“It’s never going to be easy to beat Parker Christensen,” Havlas said. “He’s the best coach out here in western Kansas. All he does is win.”


In ’17-18, Havlas and Crist guided Quinter to a 20-5 mark and the first girls’ basketball title in school annals. It marked a huge climb. Five years earlier, QHS was winless in girls’ basketball. Then, Havlas took over and Quinter improved to seven and 11 wins before a state berth in 2017.

The state championship team, paced by co-SIK classification players of the year in Peyton Havlas and Kylie Crist (Matt’s daughter and Scott’s sister), averaged 59 possessions a game. The team scored .78 points per possession and allowed .63. Quinter grabbed 30 percent of offensive rebounds, posted steals on 18 percent of possessions, shot 37 percent from field and 25 percent from 3-point range.

This season, Quinter has bettered several key markers from the state team – and showed massive improvement over last year. Havlas has told the ’22-23 team he’s never had a squad work harder.

“I think that just motivates us to work harder, and harder and harder,” Kvasnicka said. “It’s so exciting. Everyone is ready on game days. Everyone is pumped up. We all get along. Team meals are fun. We are all just really close, and it’s just a good chemistry this year.”

Plus, this winter is expected to mark the end of Crist coaching in Quinter. Scott Crist, a former QHS point guard, has done an excellent job coaching Quinter’s junior high and sub-varsity, along with assisting Havlas. Crist is engaged to Kassie Maddox. They have bought a house in Texas.

“It’s tough,” Werth said. “He has always been around. He has coached me since sixth grade, and it’s going to be weird going into my senior season without him, and it’s sad, but I knew he’s going to be happy going where he is.”

This season, Quinter has averaged .82 points per possession and allowed .48 points per possession. Quinter has produced steals on 23 percent of possessions and blocks on 6.2 percent. Including her time at York, Briggs has more than 850 points, 600 rebounds and 300 blocks in her career, per MaxPreps and SIK research.

“I am significantly taller usually,” Briggs said. “I just kind of put my hands up and just try to get my hand on the ball.”

Quinter has shot 40 percent and made 29 percent of treys. Briggs leads with 15.8 points, 10 rebounds and three blocks a game.

By comparison, Pretty Prairie won 1A-I last year with statistically one of the best scoring defenses in modern girls’ basketball. PP allowed .45 points per possession and had blocks on 6.6 percent. Pretty Prairie shot 43 percent and made 29 percent of treys.

“She saves us a lot of points,” Havlas said of Briggs.


Briggs’ return has shifted Werth’s role. An unselfish player, she delivered 11.5 points, 5.5 rebounds, 2.5 assists and 1.5 steals last year. This season, she is at 7.4 points, 1.7 rebounds – though has increased to 3.7 assists and 2.4 steals per game. Her shooting efficiency, though, is way up from 39 percent as a sophomore to 51 percent this year.

“I just have to know my role,” Werth said. “I might not be the biggest scorer, but I know I just have to encourage my teammates, make the best passes, play defense, everybody on the team knows their role this year, and it’s great, the energy is just different.”

She finished with 15 points on 4 of 9 shooting, including 3 of 5 from the 3-point line against Golden Plains.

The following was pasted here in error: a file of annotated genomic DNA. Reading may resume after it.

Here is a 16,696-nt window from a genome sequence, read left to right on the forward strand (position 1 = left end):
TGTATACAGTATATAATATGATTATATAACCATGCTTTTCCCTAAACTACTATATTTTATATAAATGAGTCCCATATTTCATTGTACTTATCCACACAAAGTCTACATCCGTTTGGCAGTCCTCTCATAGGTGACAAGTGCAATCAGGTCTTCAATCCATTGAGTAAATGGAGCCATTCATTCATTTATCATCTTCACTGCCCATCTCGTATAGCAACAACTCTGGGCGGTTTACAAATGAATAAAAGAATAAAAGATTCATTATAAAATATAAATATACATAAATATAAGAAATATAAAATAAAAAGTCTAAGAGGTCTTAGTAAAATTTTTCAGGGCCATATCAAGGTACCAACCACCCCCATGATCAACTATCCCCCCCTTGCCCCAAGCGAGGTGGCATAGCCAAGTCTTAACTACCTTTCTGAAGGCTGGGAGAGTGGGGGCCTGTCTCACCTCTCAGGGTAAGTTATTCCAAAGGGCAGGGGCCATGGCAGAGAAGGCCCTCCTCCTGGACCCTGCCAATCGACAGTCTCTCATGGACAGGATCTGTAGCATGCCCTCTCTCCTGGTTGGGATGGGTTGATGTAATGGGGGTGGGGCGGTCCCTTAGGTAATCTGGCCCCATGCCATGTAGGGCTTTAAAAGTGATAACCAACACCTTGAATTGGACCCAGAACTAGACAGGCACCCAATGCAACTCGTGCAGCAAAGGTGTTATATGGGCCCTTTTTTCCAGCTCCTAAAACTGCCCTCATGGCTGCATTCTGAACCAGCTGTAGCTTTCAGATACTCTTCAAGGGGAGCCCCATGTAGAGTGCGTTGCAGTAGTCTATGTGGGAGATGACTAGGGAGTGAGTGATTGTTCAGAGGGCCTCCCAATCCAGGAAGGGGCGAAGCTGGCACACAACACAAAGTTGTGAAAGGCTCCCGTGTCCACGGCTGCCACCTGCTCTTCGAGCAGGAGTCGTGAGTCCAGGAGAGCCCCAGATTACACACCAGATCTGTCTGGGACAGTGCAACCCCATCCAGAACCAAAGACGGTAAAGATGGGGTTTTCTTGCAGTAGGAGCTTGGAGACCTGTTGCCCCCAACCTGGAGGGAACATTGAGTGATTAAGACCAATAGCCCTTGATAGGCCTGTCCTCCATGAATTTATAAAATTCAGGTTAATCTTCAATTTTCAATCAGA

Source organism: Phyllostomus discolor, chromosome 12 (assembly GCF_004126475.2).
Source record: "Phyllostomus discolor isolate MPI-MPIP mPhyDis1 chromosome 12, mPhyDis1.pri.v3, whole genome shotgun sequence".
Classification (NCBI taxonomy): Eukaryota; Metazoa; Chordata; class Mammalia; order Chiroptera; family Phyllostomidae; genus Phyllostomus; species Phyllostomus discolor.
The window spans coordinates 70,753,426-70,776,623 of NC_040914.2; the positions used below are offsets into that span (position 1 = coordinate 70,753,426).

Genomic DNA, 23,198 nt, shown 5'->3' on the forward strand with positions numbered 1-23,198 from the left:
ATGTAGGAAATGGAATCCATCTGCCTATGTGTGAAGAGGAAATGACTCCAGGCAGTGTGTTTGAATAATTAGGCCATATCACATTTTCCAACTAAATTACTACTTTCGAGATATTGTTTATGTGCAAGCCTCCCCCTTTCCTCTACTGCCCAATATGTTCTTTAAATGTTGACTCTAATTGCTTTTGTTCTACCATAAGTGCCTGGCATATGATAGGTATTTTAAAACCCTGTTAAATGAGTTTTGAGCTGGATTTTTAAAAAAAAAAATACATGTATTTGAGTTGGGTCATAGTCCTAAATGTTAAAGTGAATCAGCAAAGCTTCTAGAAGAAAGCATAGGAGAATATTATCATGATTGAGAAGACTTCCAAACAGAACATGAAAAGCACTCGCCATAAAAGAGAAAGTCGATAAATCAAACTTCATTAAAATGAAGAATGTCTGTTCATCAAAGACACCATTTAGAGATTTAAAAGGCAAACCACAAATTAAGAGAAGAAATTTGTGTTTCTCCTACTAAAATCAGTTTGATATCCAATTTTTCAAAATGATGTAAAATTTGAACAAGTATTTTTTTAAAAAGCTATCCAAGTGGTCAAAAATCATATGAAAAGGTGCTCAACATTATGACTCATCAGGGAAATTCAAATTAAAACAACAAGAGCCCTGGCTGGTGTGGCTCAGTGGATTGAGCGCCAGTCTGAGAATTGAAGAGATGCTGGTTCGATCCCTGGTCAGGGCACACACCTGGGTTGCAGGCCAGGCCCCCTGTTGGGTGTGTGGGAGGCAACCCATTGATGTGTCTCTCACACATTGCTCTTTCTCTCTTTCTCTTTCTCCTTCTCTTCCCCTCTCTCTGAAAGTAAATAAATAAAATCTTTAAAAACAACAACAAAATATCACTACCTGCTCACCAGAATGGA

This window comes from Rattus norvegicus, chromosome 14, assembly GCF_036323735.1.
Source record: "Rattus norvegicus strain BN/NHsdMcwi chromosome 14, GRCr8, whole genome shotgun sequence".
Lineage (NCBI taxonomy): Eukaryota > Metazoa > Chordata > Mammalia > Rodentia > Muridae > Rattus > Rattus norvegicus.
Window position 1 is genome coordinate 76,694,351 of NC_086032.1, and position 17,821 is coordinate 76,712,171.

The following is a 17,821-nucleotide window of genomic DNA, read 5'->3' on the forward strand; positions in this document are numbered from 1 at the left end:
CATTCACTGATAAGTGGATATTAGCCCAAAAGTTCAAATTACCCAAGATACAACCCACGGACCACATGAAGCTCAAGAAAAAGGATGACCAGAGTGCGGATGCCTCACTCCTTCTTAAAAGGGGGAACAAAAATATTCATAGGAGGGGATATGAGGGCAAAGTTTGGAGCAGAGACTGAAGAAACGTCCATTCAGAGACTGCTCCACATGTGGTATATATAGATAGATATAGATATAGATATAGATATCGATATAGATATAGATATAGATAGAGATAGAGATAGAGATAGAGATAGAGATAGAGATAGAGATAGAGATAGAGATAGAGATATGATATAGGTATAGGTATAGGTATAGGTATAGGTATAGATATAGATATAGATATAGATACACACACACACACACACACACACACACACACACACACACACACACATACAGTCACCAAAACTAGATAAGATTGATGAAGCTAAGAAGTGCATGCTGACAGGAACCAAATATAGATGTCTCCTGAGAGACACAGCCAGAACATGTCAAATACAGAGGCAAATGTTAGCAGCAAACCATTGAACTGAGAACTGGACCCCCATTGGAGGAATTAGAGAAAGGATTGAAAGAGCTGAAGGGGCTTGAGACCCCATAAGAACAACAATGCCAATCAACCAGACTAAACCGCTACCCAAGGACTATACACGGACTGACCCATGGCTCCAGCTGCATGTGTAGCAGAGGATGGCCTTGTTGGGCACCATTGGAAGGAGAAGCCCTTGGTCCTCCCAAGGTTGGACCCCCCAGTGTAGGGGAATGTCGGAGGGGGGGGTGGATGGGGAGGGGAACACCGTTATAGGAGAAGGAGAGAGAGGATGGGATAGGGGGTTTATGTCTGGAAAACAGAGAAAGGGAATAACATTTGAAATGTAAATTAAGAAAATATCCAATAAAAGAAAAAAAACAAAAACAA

“She has given her stats up because we have Anna on the team,” Havlas said. “She has more assists. She doesn’t score as much. She doesn’t care, she doesn’t care if she scores or not. Tonight, we needed her to score.”

Kvasnicka, the basketball team’s positive vocal leader, exceeded 1,000 career assists in volleyball this fall.

“That’s just me,” Kvasnicka said. “That’s just me at practice. There were some seniors a couple of years ago that did it, and I knew I wanted to be just like that for the younger classmen coming up, because I think it helps so much.”

“She is like the heart of the team,” Werth added. “She is always encouraging us no matter what, even if we are down.”

Quinter trailed Golden Plains, 25-16, at halftime. In the locker room, Havlas echoed his familiar phrase “don’t hang your head.” Kvasnicka saw players disappointed. She remained positive.

“I am clapping and I am getting everybody ready,” she said. “It’s a lot of work, but I think games like that, it’s so fun. Each team got better tonight. I love the game, and I think that helps so much, playing with my best friends, it’s so cool out there.”

Then, Quinter came out of the locker room and was going through normal shooting in the final minutes before halftime. Kvasnicka went over to Werth and told her, “You are having a great game.” Werth was 3 of 5 in the first half for eight points.

“She is definitely due for a great game, because she hustles and she has great defense, and she is a team player,” Kvasnicka said.

Quinter trailed 33-18 before the comeback. Gillespie hit a shot off a Selensky pass. Betz made a trey. Kvasnicka found Gillespie for another basket. With 24 seconds left, Gillespie delivered a steal and fast break layup. With six seconds left before the third quarter buzzer, Havlas yelled at Werth to look at the clock. She made a good pass to Kvasnicka, who sunk a trey from just above the top of the key. Quinter trailed 35-30 entering the fourth.

“That was probably what changed the course of the game for us,” Werth said. “That was a big play.”

Kvasnicka, shooting with more confidence this year after the offseason work, sank another trey in the fourth quarter. After 5.3 points per game and 29 percent shooting last year, she has 10.1 points and 42 percent shooting this winter.

By percentage, Kvasnicka is among the state’s top 3-point shooters at 39 percent (27 of 70). Overall, Quinter made eight treys, its second-most this year. The last one, from Werth, broke a 40-40 tie and propelled Quinter to a memorable win in a much-improved season.

“We did not want to lose that game,” Werth said.